In the case of Syria, we thought the good guys were good guys and they turned out to be bad guys. We saw that in Libya. We have -- we have -- we have seen that countless times in countless conflicts before. So our intentions are always good. I never besmirch them. What I worry about is -- is whether we have any follow-through, because we have committed trillions...
CAVUTO: ... over the years to various causes that just don't, don't pan out.
PAUL: You know, I think there are two -- two things going on.
I think the support from the members -- most members of Congress, as well as from the people of this country, it's well-intended: Well, we have to help these people out. There's poor people starving. We can't let them starve.
But I think there's ulterior motives behind a lot of this too. Our interventions overseas, we don't have clean hands. Sometimes, it has to do with energy and special interests and the military industrial complex, all kinds of special interests.
So they lead the charge. But to get total support from the people that get -- translates into support from Congress, it's usually this whole -- whole idea that it's well-intentioned and we're going to help the people that really suffer.
I believe in that, but I think we should help the people here in this country by allowing them to keep their own money and spend their own money that way. And if they want to donate to these countries, fine and dandy. But that is good and well-intended to, but...
CAVUTO: And, by the way, you're right about that. Americans will, in times of crises and hurricanes and disasters, be they in Haiti or anywhere else, they will give out of their own wallets.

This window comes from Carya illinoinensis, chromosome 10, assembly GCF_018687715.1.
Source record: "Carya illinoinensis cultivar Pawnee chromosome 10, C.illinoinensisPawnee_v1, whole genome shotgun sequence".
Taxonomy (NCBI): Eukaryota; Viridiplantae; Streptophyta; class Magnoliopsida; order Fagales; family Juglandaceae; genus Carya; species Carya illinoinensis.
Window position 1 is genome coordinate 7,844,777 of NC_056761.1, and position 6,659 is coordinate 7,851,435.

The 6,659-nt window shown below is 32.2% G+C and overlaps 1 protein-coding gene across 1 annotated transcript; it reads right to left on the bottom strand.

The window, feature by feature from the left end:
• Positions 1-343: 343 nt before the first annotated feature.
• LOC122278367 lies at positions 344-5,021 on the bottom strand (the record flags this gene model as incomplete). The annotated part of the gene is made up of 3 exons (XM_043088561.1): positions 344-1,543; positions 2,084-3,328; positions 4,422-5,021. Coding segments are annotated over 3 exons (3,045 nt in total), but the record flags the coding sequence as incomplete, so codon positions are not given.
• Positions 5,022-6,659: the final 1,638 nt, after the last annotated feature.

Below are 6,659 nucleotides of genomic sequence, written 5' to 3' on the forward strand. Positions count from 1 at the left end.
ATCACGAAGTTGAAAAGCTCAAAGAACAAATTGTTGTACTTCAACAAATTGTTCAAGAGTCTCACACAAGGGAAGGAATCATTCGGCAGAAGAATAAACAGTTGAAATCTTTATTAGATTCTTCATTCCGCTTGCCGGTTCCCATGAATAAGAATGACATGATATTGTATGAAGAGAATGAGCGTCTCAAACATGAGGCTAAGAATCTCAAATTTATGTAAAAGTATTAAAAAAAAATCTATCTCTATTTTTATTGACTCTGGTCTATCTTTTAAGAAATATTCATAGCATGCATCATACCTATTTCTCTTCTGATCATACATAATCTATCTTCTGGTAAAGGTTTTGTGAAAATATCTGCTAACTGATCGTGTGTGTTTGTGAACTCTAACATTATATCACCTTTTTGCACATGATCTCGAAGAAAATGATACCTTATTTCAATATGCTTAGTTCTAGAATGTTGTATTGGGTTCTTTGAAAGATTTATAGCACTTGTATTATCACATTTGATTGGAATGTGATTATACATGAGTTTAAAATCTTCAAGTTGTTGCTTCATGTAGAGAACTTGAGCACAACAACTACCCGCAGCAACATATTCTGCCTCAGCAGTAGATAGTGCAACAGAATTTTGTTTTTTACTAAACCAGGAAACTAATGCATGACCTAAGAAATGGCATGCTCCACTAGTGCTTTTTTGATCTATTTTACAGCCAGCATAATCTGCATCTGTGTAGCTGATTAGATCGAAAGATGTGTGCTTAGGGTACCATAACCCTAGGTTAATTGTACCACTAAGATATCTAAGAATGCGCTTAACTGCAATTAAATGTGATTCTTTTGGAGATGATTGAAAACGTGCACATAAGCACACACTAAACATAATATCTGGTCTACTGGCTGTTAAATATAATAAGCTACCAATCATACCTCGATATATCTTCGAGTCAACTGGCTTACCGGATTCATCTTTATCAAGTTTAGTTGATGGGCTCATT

But my issue here is that, a lot of times, to your point, Congressman, we try to, you know, buy their love. And we only end up putting a deposit on their hatred, you know?
PAUL: That's right.
It always backfires. And it's always gets in the hand of the payout -- I have always argued that foreign aid is a process where you take money from poor people in this country and give it to rich people in other countries, because the people never seem to be helped. The special interests seemed to be helped.
PAUL: It's government to government, with usually some obligations. Well, we will send you this money as long as you buy this contract and buy some goods and services...
CAVUTO: Good point.
PAUL: ... from the United States.
So, no, I think the founders were right. Stay out of the internal affairs of other nations. Get away from these entangling alliances, mind our own business and, you know, develop -- develop trade relations. I was thinking -- they were showing the map today of all those pipelines going through Ukraine.
And here it is, there's a lot of economic interests. And that's why they're saying, well, maybe there won't be sanctions. The So, More there's a combination of economic interests -- today, we're less likely to fight China because of economic interests.
CAVUTO: Yes. Yes.
PAUL: When I was in high school, of course, we were killing each other.
So I want economic, you know, integration.
CAVUTO: All right.
PAUL: And that is -- that is good, and it's -- it's a long way from what they call isolationism. Right now, I think sanctions are isolations.
CAVUTO: OK. Congressman...